Car crashes into Camas home

Six residents, driver uninjured

By Dave Kern, Columbian assistant metro editor

Published:

 

CAMAS — Aaron Fallin was relaxing to music on the couch Sunday afternoon when a motorist crashed into his home, pushing the back wall forward and sending a 65-inch television onto the floor just a foot from him.

"I couldn't believe what I saw," Fallin said.

"Our house just shook," said Fallin's wife, Rita, of their home at 3031 N.W. 47th Drive.

The crash happened about 3:30 p.m. None of the six family members was hurt.

The driver, Janice Dossett, 56, who lives about a mile way, also was not hurt.

Aaron Fallin ran to the car but said, "There was no way to get her out because she was wedged into the house."

Neighbors also were trying to see if Dossett was OK. One man asked her to turn off the car's ignition, fearing a possible fire.

Dossett told police Officer Brent Mayhugh she said was OK, and a Camas medical crew responded and found she was not hurt. Her 2001 Oldsmobile Alero was towed.

Camas Sgt. David Chaney said Dossett became distracted by something behind her, "took her eyes off the road and then crashed." He said she was not driving while impaired.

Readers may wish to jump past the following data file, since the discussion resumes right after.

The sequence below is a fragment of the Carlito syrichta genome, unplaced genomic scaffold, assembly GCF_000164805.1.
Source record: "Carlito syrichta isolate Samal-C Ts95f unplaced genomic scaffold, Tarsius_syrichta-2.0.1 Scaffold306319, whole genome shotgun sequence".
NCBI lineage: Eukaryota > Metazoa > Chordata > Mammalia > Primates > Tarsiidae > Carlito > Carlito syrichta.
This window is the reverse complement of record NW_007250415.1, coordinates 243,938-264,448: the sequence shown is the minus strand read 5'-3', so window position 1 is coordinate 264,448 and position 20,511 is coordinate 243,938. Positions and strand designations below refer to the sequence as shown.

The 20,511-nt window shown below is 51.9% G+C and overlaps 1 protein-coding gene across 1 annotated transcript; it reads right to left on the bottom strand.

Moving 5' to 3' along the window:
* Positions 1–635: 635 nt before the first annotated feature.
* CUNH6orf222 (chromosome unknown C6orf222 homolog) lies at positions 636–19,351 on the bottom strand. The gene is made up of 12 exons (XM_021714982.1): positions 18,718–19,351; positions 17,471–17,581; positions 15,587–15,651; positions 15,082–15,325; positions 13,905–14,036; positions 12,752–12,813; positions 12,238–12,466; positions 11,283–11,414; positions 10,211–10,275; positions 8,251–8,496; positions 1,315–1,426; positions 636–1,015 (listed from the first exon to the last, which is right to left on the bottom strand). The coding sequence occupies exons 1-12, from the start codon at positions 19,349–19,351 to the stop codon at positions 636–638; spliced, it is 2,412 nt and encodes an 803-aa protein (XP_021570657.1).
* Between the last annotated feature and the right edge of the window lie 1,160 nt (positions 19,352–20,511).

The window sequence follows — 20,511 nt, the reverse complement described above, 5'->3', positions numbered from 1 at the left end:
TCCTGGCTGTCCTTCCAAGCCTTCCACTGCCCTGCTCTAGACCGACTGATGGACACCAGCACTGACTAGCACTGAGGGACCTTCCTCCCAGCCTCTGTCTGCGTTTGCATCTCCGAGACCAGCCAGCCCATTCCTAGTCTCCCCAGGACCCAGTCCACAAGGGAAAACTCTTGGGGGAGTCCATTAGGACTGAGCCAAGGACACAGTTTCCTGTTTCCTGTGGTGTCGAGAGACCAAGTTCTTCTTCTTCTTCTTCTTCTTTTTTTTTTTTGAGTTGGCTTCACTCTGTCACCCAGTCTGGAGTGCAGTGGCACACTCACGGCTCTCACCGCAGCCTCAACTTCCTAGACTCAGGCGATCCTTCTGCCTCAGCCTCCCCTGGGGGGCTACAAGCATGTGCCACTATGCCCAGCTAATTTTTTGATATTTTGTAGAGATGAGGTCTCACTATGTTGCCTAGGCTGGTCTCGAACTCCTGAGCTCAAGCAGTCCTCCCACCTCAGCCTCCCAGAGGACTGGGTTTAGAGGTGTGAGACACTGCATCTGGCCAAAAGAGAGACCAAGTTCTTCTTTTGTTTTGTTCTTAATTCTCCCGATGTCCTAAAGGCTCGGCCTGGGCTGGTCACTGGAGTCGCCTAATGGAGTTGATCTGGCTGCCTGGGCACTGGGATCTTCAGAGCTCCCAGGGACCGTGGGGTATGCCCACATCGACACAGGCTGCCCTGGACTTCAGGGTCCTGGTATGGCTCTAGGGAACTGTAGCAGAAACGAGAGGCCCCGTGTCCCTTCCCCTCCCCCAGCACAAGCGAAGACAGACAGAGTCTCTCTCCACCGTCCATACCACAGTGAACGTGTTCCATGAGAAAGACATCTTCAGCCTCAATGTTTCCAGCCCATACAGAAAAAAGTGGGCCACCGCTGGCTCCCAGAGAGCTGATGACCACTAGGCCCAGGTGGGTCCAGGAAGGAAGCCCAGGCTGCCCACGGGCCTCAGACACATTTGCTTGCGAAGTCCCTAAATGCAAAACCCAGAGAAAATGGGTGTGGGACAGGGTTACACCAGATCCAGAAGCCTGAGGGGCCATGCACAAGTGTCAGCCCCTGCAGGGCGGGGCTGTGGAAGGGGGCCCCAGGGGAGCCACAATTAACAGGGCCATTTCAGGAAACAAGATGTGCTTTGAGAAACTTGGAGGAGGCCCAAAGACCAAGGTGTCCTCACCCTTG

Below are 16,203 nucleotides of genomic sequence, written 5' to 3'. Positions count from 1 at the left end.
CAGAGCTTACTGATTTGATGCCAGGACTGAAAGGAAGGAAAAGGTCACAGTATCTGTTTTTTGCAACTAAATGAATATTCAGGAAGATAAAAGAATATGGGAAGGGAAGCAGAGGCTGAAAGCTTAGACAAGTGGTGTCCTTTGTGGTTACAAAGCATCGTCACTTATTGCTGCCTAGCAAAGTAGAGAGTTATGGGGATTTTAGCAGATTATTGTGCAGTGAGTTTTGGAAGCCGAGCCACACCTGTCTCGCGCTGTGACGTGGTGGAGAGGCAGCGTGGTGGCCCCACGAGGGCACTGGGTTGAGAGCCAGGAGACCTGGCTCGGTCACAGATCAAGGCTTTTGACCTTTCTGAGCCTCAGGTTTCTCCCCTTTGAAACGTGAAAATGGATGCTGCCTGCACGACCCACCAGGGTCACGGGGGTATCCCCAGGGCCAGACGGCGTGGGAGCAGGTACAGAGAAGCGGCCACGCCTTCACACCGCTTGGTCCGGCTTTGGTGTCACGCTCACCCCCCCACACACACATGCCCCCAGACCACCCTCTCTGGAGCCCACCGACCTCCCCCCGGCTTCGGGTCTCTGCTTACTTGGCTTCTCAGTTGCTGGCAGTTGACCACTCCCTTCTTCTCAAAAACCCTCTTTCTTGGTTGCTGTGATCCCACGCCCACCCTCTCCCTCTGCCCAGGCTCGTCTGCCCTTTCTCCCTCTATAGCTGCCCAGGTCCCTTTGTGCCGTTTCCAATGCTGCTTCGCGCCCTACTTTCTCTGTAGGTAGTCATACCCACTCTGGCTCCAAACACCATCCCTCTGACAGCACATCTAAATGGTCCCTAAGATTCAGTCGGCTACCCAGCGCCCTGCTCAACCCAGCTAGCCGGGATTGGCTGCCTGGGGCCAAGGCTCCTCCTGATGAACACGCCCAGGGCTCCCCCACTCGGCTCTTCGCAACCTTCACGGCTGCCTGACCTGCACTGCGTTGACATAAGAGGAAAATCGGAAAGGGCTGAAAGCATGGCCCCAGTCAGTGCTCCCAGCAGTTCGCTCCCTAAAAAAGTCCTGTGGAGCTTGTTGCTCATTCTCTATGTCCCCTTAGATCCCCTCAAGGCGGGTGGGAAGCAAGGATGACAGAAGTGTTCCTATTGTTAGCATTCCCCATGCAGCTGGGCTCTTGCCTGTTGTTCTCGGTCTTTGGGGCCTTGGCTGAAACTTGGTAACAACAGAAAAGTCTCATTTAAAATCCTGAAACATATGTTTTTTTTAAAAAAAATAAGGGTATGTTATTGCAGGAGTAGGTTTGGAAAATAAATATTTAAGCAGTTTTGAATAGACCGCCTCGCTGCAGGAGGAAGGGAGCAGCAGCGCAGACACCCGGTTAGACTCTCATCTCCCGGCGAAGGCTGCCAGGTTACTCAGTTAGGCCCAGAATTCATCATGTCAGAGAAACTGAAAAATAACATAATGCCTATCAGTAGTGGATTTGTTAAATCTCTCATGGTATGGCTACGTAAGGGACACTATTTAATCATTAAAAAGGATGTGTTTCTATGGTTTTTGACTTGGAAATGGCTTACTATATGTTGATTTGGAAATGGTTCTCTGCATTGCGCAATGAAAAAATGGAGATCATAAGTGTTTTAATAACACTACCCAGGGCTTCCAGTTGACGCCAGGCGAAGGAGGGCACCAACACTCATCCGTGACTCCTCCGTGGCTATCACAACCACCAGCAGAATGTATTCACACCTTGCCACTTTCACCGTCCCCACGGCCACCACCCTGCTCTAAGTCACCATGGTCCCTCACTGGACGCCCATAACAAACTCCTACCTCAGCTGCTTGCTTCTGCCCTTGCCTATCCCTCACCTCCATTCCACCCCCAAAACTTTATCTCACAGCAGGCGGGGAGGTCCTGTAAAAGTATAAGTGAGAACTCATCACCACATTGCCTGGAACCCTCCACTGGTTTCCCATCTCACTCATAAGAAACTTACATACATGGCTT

Her car veered off Leadbetter Drive in the Camas Meadows neighborhood, crashed through a back fence and into the rear wall of the house and its fireplace. The television was on the fireplace mantle.

"I was in the kitchen putting the dishes away and dinner was in the oven," Rita Fallin said. "It was quick. It was scary enough that I ducked out of instinct. Aaron saw the wall coming in, and the TV coming in on him.

"The lights went off, and the kids came running from upstairs."

Vanessa Fallin, 17, Keelin Fallin, 12, Dylan MacDonald, 7, and Ava Fallin, 6, were all home.

"Life can change in a heartbeat," said Rita, adding she was grateful no one was hurt.

She said the year hasn't been the best as she lost her job in August and "we've had a lot of personal struggles."

The family decided to stay in the house Sunday night after the electricity was restored.

Howard Talbitzer, whose firm developed the approximately 150-house subdivision, responded from his Camas home and talked to the Fallins, his renters.

Talbitzer said a crew would begin repairing the house today. He estimated there was at least $50,000 damage.

Asked how long it would take to repair the house, Talbitzer said, "that's gonna take, probably, a couple of weeks, at least. That whole back wall is gone."